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Thursday, 23 February 2017

‘Enough Rope’ by Barbara Nadel



Published by Quercus,
7 July2016.
ISBN: 978 1 84866 426 5(PB)

This is the 4th in the Hakim and Arnold series, featuring private investigator Lee Arnold, ex-soldier, ex-policeman, and his partner, the widow Mumtaz Hakim. Like all the stories in this series, the narrative has several strands, some of which come together, others not. One strand which began in the first Hakim and Arnold title, A Private Business, before the action in that story began, is the murder of Mumtaz’s estranged no-good husband Ahmet Hakim. Ahmet had borrowed a great deal of money from the local crime family, the Sheikhs, and had not repaid it so, seeing the debt as a matter of honour, Naz, a member of the Sheikh family, had killed him. Mumtaz had been present at the killing and, not sorry to see her husband die after his repeated sexual and physical abuse of herself and Shazia, his daughter by his first marriage, had not called for help. The Sheikh family are now extracting payment several times over from Mumtaz and threatening that non-payment will lead to Shazia being informed of her stepmother’s role in her father’s death. They also want Mumtaz to let them know of any police investigation which might involve their criminal activities. Naz is now stalking Shazia and abusing her for not covering her hair although he himself has sex with women. At the same time Mumtaz has her own casework in particular that involving Alison Darrah-Duncan who has just learnt that she has the inheritable disease Huntington’s Chorea. Although it has not been passed on to her son Charlie, Alison wants to know from whom in her own family it came. But she was abandoned when a tiny baby and her own ancestry is unknown. Would the nuns at the Chiswick convent who first took her in know? But they are all dead except for one and she is now dying.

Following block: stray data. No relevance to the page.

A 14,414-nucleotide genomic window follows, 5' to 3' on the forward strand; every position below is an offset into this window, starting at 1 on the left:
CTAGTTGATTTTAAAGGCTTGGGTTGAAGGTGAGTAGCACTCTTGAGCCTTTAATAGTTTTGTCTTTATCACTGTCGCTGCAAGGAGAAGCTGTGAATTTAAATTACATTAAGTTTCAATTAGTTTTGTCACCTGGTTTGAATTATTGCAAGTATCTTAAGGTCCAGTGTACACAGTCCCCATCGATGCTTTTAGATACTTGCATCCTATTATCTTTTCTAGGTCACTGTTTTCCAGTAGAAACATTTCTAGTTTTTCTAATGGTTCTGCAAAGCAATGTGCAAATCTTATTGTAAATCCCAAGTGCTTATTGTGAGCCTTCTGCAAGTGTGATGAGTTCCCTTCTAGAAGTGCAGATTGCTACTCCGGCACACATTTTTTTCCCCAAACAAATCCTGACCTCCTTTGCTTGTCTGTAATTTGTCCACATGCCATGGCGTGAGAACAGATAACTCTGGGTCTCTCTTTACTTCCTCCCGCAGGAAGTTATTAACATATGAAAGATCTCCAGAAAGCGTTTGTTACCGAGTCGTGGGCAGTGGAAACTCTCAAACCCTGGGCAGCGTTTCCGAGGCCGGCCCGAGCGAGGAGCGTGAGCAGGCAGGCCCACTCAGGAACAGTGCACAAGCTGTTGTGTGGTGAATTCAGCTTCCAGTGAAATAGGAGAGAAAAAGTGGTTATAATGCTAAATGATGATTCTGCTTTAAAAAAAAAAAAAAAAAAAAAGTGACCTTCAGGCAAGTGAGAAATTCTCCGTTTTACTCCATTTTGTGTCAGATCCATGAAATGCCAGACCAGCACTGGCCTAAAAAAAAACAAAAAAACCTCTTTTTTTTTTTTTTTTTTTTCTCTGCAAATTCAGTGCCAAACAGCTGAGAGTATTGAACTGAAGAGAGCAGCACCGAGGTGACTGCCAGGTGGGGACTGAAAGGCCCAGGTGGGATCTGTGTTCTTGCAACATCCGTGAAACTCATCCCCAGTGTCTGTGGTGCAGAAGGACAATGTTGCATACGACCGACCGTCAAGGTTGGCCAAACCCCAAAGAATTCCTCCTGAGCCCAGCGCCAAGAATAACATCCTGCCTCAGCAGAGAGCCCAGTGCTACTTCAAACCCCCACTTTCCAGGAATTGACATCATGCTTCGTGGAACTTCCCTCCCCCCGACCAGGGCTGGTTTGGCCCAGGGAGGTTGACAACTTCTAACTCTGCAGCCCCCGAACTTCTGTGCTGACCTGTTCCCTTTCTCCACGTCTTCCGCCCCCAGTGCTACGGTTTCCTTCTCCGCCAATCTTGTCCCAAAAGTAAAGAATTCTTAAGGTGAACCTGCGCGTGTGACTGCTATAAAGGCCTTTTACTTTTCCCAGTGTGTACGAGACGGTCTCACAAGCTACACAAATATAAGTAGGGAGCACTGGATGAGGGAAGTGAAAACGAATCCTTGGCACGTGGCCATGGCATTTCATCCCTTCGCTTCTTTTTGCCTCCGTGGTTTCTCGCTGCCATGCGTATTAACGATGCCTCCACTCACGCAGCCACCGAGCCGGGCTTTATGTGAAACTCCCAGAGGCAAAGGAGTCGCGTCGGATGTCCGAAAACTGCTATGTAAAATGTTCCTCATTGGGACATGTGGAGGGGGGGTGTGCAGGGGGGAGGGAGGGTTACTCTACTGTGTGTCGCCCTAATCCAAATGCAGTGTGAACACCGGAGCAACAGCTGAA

Meanwhile Lee has been employed by his former boss Superintendent Paul Venus whose son Harry has been kidnapped with threats that if Venus calls in the police Harry will die. Venus has borrowed money from elderly East End gangster Brian Green, but the kidnappers are demanding yet more and there’s still no sign of Harry. Paul and his ex-wife Tina Wilton become ever more desperate and Lee insists that his old friend and occasional sex partner Detective Inspector Vi Collins and Detective Tony Bracci be unofficially involved. Then it transpires that Harry Venus and Charlie Darrah-Duncan were at the same public school near Henley-on-Thames and along with two other boys formed a sort of Gang of Four, all now based somewhere in Lee’s neck of the woods. So there is a connection . .  .

I really enjoyed this story as I have all the author’s Hakim and Arnold stories (all of which are so far reviewed by Mystery People). There is an absolute whirligig of characters, many of them, but not all, malefactors . . . Bangladeshi, Pakistani, Hindu, old-fashioned East End gangsters, posh boys playing at being hipsters, Polish, even Russians (behind the scenes but currently the go-to bad guys). And although some of the story lines are satisfactorily concluded, not all are and it is clear that those are ‘to be concluded.’ And something which particularly recommended itself to me in this story is that some scenes are set in Chiswick where I now live, and others in Henley where I lived when a child and a teenager. Highly recommended.
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Reviewer: Radmila May

Barbara Nadel was born in the East End of London. She rained as an actress, and used to work in mental health services. She now writes full time and has been a visitor to Turkey for over twenty years. She received the Crime Writers' Association Silver Dagger for her novel Deadly Web.

Radmila May was born in the U.S. but has lived in the U.K. since she was seven apart from seven years in The Hague. She read law at university but did not go into practice. Instead she worked for many years for a firm of law publishers and still does occasional work for them including taking part in a substantial revision and updating of her late husband’s legal practitioners’ work on Criminal Evidence published late 2015. She has also contributed short stories with a distinctly criminal flavour to two of the Oxford Stories anthologies published by Oxpens Press – a third story is to be published shortly in another Oxford Stories anthology – and is now concentrating on her own writing.

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